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Help us to shape digital services that work for all

Posted by: , Posted on: - Categories: Accessibility, legal aid agency

Global Accessibility Awareness Day was a landmark occasion which was marked at the Legal Aid Agency with a renewed call to join our digital accessibility panel, writes Josh Dresner, who works in digital user research.

Hands on laptop resting on graphic showing multiple faces.

Designing accessible services

We ran a successful recruitment campaign for our accessibility panel towards the end of 2022. The new recruits are now making a valuable contribution to our work designing and testing universally accessible digital services.

But we are always on the look out for new volunteers and Global Accessibility Awareness Day on 18 May 2023 proved a timely reminder of the importance of this work.

Events occurred online and across the world to prompt conversations about digital access and inclusion. It is a conversation we are contributing to and we are always open to new voices.

What are we doing?

At the Legal Aid Agency we strive to make digital services accessible. We do this by making as many services available online as possible. We follow a standard government design pattern for new systems. We test designs with people who will be using them before they are fully launched.

Putting the user first

Everyone experiences the world in a different way. We 'stress-test' our services to help people with both temporary and permanent disabilities. We carry out accessibility audits and gather feedback through 'usability interviews' with staff and legal aid providers.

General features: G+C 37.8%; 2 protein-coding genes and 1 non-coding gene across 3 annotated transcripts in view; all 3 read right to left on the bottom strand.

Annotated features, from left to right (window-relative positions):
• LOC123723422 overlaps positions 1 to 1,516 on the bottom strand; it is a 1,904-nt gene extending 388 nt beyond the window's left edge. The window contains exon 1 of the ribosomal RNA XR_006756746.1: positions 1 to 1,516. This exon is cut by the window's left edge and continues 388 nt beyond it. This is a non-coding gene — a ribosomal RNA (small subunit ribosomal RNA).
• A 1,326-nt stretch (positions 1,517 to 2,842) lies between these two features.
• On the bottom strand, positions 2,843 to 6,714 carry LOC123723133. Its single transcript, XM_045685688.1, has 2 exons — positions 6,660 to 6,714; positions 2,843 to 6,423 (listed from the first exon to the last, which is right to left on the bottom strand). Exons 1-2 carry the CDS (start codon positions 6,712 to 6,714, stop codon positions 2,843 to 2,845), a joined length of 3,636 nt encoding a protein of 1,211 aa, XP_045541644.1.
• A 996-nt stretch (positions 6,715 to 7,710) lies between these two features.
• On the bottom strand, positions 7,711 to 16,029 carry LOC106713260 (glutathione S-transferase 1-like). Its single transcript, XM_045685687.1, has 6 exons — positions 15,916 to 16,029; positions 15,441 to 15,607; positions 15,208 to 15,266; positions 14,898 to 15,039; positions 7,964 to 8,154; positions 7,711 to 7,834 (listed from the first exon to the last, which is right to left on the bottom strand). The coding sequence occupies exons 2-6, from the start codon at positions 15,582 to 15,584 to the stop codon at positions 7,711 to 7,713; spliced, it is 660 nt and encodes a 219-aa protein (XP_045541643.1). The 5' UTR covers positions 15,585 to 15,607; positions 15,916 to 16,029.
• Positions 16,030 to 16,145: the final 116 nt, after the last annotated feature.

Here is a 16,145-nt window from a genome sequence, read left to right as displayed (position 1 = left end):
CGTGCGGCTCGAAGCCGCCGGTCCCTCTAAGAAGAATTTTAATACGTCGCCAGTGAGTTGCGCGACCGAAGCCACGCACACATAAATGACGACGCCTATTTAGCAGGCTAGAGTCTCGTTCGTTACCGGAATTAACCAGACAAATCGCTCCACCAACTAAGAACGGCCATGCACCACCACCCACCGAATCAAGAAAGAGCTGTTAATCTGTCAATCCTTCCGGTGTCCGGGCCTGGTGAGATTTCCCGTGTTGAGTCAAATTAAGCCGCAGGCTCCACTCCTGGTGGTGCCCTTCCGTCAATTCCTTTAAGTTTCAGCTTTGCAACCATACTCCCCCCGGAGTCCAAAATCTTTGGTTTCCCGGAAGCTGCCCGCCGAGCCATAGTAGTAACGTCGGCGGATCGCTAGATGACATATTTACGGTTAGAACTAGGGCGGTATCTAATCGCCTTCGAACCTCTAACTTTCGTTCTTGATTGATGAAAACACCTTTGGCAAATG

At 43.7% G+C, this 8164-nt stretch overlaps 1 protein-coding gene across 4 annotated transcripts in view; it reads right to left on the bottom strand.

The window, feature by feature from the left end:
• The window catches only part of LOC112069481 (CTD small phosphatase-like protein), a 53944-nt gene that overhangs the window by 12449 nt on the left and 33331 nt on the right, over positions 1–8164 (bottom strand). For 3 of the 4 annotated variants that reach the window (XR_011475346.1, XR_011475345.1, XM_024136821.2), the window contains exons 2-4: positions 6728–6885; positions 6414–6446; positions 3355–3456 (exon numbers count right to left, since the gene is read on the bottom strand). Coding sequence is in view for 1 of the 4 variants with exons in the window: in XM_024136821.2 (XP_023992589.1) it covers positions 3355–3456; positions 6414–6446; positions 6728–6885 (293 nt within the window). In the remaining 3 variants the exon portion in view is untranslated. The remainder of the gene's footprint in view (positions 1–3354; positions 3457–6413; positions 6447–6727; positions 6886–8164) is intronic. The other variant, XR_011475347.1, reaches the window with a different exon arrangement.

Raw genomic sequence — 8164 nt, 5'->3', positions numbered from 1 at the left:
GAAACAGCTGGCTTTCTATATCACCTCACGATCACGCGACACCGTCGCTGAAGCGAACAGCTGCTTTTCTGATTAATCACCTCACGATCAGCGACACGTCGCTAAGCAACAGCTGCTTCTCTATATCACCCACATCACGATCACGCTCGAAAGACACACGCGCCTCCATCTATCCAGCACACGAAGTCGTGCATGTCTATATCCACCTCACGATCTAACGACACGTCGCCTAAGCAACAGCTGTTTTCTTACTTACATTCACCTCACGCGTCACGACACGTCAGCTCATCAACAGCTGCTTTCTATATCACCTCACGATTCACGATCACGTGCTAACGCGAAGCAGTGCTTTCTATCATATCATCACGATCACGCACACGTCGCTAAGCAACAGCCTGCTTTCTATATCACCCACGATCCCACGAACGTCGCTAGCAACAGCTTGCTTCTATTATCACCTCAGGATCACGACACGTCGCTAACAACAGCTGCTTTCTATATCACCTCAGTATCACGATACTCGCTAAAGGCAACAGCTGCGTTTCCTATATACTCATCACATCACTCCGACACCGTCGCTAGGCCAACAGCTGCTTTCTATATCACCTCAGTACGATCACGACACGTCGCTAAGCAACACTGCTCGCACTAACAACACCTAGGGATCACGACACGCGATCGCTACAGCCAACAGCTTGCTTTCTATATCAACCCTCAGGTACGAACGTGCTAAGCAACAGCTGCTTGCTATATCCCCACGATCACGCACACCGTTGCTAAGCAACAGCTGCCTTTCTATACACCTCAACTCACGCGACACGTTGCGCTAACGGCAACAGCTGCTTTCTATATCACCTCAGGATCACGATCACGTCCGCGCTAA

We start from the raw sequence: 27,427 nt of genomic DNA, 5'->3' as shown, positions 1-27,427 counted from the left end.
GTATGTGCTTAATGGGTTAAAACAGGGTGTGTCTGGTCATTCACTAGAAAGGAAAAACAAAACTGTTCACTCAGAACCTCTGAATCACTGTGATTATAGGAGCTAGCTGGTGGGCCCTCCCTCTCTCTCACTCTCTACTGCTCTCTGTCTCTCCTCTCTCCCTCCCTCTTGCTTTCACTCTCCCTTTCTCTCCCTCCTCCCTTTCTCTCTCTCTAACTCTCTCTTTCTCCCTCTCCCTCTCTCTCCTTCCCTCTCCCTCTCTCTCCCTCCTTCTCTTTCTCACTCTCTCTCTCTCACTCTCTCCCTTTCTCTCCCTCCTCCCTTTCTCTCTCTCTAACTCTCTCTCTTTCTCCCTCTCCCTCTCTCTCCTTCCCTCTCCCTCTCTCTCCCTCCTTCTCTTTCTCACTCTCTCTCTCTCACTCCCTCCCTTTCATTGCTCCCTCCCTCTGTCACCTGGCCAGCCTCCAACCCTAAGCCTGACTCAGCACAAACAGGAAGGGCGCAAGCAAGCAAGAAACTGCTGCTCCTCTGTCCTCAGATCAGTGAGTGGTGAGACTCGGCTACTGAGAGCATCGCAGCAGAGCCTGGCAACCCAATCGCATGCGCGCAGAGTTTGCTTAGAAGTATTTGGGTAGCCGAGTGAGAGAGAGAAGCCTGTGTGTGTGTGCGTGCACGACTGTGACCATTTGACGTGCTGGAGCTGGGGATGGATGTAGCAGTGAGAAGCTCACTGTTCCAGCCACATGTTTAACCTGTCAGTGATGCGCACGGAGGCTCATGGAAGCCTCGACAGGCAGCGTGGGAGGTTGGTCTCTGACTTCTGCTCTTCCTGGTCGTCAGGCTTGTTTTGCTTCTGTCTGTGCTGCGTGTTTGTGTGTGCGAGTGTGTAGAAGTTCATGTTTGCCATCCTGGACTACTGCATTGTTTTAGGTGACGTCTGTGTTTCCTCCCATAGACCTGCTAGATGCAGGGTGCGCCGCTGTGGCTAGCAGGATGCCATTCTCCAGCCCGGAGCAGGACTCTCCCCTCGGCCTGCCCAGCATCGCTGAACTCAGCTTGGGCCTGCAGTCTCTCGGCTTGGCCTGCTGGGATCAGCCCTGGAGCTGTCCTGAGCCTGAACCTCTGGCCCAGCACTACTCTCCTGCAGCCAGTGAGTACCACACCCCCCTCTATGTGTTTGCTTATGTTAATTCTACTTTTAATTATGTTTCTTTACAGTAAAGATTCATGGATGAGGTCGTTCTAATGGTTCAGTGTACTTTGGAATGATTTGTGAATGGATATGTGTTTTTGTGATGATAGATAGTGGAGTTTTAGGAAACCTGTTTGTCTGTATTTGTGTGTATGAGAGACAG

Tapping into expertise

We actively collaborate with digital experts from outside government for fresh perspectives. For example, we are currently piloting a new service called 'check if your client qualifies for legal aid'. While developing the tool we have tapped into the expertise of the Digital Accessibility Centre, a non-profit provider of web accessibility services.

Man sitting in front of laptop explaining ideas using hand gestures.

We also increased our team’s empathy for users by testing the new service using accessibility personas developed by the Government Digital Service. We ran research sessions with people who had specific access needs, including:

  • visual impairments requiring a screen reader
  • physical impairments requiring text to type
  • dyslexia
  • autism

There is really no substitute for seeing someone with access needs use your service to work out where issues might be found.

Your chance to have a say

We are looking for more people to test our new services. If you are a legal services provider and you have any physical or visual needs, we want to hear from you. We are particularly interested in people who have an access need such as dyslexia, autism or dyscalculia, which is a difficulty understanding numbers.

What happens when I join?

We select a sample from registered panel volunteers to be contacted by our researchers. You will be told what the project is about and how you can help. This could range from online surveys to interviews or group work, either in person or by phone or video call.

Computer screens in front of globe covered in faces with cityscape backdrop.

How to register

Use the link below to volunteer to take part in user research on new digital services:

Accessibility panel registration

Further information

Global Accessibility Awareness Day

Accessibility Personas – Government Digital Service

Digital Accessibility Centre

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